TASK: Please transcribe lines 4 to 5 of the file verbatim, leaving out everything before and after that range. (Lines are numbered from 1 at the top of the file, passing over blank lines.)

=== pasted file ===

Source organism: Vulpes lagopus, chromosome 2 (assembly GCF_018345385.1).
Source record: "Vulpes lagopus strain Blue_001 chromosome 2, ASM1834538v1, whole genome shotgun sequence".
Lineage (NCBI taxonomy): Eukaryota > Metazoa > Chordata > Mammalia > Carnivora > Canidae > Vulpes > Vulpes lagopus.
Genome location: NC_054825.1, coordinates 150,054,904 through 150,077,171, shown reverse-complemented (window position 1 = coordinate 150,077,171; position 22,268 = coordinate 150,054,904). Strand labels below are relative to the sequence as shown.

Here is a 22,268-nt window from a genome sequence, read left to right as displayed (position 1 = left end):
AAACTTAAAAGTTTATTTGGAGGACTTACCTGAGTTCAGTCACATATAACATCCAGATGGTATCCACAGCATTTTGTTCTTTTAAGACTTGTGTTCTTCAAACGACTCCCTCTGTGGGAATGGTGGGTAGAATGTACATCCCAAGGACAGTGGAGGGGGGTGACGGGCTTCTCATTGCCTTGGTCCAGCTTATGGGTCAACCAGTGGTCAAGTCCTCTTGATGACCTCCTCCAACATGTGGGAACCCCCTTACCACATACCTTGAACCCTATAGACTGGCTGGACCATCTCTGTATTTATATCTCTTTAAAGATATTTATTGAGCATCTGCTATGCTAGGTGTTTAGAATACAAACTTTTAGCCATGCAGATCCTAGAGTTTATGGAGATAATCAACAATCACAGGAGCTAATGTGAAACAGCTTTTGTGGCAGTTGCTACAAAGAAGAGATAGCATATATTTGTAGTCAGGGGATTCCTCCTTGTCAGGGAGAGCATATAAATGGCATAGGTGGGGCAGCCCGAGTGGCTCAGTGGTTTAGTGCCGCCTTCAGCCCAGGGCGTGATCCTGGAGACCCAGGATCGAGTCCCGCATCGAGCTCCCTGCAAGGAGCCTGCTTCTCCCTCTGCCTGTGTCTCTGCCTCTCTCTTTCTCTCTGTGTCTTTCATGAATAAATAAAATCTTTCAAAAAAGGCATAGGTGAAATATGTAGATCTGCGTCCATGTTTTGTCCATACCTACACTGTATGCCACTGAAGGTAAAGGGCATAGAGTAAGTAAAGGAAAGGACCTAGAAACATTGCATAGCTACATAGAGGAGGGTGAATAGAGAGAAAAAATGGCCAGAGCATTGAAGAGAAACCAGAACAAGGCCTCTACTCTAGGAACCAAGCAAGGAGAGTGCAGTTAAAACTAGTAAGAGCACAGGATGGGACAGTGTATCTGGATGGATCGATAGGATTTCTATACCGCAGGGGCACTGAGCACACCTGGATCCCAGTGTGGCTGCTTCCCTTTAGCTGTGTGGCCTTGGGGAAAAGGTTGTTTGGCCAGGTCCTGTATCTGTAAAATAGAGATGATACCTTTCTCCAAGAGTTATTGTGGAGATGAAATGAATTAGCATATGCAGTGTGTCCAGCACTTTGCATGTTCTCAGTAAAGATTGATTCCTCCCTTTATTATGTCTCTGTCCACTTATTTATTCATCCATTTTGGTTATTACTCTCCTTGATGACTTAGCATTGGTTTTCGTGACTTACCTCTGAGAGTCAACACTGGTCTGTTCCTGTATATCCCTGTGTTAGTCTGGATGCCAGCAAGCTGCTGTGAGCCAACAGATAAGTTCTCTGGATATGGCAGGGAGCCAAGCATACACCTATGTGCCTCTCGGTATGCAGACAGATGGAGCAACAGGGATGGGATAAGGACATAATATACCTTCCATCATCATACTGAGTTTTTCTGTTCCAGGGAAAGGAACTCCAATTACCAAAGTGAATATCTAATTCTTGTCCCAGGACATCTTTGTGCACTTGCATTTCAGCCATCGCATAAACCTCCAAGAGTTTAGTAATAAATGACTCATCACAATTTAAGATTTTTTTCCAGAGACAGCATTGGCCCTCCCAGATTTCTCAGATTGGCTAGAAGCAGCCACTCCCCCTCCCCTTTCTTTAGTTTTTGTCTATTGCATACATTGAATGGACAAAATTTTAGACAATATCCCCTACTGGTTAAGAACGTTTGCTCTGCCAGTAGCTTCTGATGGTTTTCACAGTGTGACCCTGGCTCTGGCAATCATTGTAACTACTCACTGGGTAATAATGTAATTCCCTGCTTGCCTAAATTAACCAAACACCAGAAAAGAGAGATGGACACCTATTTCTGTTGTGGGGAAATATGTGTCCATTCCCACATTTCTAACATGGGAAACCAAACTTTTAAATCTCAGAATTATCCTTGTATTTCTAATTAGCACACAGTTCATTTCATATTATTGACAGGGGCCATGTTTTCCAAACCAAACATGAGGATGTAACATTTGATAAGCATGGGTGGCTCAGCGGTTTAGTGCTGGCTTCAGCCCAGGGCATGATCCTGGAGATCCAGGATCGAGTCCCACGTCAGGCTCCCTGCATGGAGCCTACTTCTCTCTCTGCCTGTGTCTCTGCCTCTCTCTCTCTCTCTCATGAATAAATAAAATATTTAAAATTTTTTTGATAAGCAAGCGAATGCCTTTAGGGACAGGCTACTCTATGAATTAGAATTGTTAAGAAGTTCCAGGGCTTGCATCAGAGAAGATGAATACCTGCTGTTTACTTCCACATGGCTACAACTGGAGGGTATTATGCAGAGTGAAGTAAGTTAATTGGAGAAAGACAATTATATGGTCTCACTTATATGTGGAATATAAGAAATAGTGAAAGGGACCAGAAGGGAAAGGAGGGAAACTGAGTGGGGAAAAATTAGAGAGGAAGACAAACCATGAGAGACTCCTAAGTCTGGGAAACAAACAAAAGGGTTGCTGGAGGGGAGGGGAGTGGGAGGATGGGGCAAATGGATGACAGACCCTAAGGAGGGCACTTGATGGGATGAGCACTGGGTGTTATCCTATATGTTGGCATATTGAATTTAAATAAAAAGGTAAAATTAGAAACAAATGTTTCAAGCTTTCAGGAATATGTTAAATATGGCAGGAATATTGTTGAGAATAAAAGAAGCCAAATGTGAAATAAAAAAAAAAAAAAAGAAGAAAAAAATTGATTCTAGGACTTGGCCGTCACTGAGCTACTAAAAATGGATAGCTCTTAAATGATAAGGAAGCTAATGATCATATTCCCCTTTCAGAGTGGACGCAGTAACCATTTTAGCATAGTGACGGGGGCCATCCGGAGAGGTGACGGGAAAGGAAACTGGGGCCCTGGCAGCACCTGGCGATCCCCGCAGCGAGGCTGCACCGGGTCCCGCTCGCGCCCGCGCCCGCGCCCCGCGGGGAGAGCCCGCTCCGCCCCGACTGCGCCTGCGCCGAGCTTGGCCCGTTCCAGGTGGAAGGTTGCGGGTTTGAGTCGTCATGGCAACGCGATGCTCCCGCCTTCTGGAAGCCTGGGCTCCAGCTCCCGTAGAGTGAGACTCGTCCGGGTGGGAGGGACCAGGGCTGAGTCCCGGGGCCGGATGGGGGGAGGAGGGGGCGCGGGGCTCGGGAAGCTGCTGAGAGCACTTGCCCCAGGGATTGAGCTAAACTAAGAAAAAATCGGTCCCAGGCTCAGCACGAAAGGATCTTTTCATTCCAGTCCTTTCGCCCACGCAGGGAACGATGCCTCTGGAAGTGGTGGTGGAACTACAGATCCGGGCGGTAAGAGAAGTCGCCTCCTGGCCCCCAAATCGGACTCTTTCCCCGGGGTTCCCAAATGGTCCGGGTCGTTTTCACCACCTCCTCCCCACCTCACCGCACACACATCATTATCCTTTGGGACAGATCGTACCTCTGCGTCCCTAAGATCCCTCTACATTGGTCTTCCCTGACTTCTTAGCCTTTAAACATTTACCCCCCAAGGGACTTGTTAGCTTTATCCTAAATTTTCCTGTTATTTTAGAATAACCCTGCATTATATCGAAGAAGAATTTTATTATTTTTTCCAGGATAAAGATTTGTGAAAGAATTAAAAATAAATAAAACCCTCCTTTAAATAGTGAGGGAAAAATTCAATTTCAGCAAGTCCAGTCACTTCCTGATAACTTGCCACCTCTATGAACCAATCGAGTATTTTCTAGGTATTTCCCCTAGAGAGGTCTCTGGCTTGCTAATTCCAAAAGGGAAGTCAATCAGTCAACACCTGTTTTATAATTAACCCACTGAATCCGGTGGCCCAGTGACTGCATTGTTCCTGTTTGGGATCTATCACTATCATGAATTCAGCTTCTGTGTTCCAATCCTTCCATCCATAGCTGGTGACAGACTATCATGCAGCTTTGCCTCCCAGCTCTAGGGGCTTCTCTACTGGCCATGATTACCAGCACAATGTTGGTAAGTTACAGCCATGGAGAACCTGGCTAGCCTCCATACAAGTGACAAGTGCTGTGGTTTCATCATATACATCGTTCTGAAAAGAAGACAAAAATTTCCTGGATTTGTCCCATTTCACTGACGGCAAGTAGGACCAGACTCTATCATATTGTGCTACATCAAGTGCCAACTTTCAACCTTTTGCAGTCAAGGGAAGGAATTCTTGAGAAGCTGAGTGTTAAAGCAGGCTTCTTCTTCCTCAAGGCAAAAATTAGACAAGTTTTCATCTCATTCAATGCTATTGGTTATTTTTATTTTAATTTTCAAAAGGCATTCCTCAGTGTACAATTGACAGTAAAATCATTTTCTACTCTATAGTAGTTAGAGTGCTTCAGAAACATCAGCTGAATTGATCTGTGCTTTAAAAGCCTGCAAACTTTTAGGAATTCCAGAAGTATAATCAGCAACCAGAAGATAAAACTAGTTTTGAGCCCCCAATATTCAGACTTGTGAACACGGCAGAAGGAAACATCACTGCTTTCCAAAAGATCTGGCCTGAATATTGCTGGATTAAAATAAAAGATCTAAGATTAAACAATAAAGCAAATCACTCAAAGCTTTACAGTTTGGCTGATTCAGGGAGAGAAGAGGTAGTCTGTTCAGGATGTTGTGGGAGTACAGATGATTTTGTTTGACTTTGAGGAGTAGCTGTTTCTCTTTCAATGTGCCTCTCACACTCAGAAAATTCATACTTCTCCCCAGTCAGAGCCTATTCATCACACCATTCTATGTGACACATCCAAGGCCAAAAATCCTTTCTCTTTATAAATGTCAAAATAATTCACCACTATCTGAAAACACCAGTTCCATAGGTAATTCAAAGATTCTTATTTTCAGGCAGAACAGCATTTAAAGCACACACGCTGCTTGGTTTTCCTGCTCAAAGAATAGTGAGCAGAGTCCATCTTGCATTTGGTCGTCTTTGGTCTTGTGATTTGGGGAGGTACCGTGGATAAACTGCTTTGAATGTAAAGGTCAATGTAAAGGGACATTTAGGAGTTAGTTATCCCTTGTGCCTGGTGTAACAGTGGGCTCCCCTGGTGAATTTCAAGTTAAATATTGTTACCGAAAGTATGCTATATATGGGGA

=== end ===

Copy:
Genome location: NC_054825.1, coordinates 150,054,904 through 150,077,171, shown reverse-complemented (window position 1 = coordinate 150,077,171; position 22,268 = coordinate 150,054,904). Strand labels below are relative to the sequence as shown.

Here is a 22,268-nt window from a genome sequence, read left to right as displayed (position 1 = left end):